When it comes to buying a new cricket bat there are a number of factors that you need to address before
making your final decision to purchase a new cricket bat, such as:
- The brand,
- The size,
- The model,
- The weight,
…these are just a few factors to consider.
This article will look briefly at a few tips to follow when it comes to replacing your old favourite bat
with a new cricket bat.
Choosing a cricket bat based on its brand really comes down to personally preference, as realistically there
is not much major difference between brands. They all have cricket bats with similar attributes and features;
it is the variation between models that I would pay closer attention too, not the brand name. However it is
worth mentioning that some of the new Kookaburra cricket bat models are almost unique, as some are now
reinforced with a new graphite matrix, giving "maximum power transfer and increased strength".
When buying a new cricket bat, carefully select the model of cricket bat that most suitably fits your style
of play. As some bats are designed specifically certain styles in mind, for example the Kookaburra Big Kahuna,
is designed for strong, 'big hitters'. Whereas the Kookaburra Kahuna Ricky Ponting cricket bat is an excellent
choice for a stroke player who likes to hit boundaries.
It is very important when buying a new cricket bat to choose the correct size bat. As a bat that is too
large or too small will only hinder your playing ability. I've found the best way to determine if a bat is of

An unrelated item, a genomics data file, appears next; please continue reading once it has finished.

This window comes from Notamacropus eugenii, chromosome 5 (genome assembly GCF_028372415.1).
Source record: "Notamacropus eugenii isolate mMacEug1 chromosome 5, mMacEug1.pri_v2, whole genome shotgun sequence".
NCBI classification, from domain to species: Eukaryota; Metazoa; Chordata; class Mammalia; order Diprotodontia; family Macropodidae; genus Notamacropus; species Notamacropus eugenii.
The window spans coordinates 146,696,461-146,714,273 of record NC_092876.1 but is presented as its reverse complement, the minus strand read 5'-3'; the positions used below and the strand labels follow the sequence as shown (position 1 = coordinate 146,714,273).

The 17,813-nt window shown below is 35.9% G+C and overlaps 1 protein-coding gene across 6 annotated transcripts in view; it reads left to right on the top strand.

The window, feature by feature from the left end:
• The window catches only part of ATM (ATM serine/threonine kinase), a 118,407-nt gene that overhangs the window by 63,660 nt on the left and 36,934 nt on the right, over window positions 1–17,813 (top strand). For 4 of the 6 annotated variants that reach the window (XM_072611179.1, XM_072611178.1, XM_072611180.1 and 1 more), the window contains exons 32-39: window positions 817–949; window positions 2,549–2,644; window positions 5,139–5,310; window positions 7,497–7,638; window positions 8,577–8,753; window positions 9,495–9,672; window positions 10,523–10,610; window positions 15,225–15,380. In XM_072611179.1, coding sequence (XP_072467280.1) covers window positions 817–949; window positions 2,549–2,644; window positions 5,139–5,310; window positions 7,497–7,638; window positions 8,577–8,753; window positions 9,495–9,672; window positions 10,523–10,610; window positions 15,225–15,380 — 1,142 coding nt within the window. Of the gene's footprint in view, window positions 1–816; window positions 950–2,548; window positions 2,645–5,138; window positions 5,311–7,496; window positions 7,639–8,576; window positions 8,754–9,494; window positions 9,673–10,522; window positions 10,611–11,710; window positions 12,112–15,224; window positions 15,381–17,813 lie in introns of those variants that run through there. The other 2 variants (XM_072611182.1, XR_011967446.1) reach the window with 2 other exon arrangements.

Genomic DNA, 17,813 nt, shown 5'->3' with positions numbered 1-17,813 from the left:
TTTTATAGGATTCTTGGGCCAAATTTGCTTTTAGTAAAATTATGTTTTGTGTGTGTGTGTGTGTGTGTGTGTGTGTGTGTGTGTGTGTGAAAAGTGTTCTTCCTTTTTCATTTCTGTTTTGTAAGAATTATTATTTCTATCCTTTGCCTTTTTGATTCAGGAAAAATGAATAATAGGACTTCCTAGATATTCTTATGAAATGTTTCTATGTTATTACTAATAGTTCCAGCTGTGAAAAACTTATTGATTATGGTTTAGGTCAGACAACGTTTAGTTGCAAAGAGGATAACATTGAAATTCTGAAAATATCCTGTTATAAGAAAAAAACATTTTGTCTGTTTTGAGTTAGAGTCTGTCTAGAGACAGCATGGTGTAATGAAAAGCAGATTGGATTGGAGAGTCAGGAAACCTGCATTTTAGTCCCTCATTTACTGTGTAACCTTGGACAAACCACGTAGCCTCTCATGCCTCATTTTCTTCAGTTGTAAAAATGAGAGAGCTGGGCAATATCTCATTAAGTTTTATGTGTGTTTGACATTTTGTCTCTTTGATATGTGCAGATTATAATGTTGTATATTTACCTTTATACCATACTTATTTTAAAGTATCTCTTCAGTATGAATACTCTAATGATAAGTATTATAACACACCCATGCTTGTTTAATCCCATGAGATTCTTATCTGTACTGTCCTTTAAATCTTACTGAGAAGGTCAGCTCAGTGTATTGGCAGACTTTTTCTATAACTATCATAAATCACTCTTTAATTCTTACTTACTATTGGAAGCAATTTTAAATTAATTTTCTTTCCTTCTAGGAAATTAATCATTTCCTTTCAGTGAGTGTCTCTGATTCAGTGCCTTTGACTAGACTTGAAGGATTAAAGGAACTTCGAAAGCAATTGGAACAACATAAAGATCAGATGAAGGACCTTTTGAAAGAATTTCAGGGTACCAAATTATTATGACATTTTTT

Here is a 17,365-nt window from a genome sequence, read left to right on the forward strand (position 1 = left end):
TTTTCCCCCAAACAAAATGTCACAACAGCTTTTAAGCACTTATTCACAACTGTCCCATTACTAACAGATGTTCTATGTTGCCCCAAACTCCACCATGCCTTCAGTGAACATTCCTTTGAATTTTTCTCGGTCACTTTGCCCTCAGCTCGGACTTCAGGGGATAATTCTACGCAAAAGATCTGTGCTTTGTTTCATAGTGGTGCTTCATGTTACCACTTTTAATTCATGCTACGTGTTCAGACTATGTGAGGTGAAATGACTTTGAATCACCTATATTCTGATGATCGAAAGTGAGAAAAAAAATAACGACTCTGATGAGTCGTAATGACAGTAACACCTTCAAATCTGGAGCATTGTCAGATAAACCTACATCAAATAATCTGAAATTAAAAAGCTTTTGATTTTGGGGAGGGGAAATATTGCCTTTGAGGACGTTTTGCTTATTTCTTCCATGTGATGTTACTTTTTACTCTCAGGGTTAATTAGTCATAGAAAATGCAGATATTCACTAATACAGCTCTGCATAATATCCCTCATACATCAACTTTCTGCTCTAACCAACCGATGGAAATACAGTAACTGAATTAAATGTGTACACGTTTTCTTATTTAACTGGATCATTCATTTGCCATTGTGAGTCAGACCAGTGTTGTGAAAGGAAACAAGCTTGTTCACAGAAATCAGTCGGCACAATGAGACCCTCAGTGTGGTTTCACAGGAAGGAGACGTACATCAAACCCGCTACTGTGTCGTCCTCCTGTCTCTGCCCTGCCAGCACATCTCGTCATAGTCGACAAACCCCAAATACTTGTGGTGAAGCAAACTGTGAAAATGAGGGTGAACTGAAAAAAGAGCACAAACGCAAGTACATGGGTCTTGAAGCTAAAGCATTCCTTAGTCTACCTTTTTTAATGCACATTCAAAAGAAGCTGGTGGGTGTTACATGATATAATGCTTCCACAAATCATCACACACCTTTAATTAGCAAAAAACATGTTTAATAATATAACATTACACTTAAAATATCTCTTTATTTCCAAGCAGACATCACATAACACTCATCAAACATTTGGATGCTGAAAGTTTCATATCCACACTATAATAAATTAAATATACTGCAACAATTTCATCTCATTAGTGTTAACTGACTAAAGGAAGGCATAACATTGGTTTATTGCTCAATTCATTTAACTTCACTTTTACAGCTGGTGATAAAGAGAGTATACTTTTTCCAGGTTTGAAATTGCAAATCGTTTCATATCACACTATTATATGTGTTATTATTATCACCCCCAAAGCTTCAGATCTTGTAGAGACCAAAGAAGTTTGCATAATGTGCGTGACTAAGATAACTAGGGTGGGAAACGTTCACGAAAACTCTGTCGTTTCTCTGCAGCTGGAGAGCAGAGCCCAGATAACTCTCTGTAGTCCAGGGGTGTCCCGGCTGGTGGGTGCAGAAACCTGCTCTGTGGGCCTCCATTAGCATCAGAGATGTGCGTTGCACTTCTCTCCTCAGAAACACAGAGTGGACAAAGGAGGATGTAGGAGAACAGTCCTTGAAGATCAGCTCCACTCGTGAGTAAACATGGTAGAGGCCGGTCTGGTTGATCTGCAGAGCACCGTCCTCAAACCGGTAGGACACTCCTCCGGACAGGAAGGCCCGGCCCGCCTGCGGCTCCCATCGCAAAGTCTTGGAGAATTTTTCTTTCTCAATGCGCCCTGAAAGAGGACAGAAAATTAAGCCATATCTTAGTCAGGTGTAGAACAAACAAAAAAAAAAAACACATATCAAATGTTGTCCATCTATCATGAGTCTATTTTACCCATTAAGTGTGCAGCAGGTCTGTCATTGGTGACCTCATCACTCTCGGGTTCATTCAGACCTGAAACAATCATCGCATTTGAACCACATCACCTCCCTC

the right size, is to stand in your batting stance and rest the toe of the bat against the outside of your back
foot, lean the cricket bat so that the top of the handle rests next to the inside groin of your front leg. If
the bat is of the right size it should rest comfortably next to your box on the inside groin of your front
The weight of a cricket bat is probably most important and you should choose a lighter bat where possible. A
lot of players make the mistake of buying a bat which is too heavy and their performance suffers as a result,
this is especially applicable to younger players who are often lulled into buying bats which are either to
heavy or too big. As an adult I tend to choose a weight of around 2' 8 - 2' 10 oz, in a short handle (SH).
You should also take into account to grade and type of the willow of the cricket bat. Most bats are made
from English Willow, which is a soft fibrous wood, with good striking qualities and is the best option. There
is also Kashmir Willow, which is cheaper, harder and quite durable. It is often used in junior bats and
produces less ball striking satisfaction. Always choose English Willow given the option.
Cricket bat willow is graded on a scale from G1+ to G4. A willow grade of G1+ is the highest grade and is
used by the top professionals, it is the best willow and is unbleached with straight even grains and no
markings or discolouration. It's more expensive but as always you get what you pay for!
Grade 4 (G4) willow is often non-oil and will usually have a covering on the face, such as an anti-scuff
covering. It is the lowest grade of willow, which is represented in the price. If you have the money always opt
for the highest grade willow you can afford.
You can now buy cricket bats online cheaper than you can offline, as online stores tend to have fewer costs
associated with their businesses and so can offer cheaper prices and discounts. Also most offer guarantees on
their bats so you can return it if the size or weight is not quite what you want. A sneaky tip; if you see a
new bat you like go to your local store, check the size, weight, feel and pickup, then buy online, so you'll
get exactly what you want and save money in the process.
These are just a few ideas and tips I consider when buying a new cricket bat, most importantly are the bats
size, weight and feel. Obviously the price is an important factor, but by buying online you can often save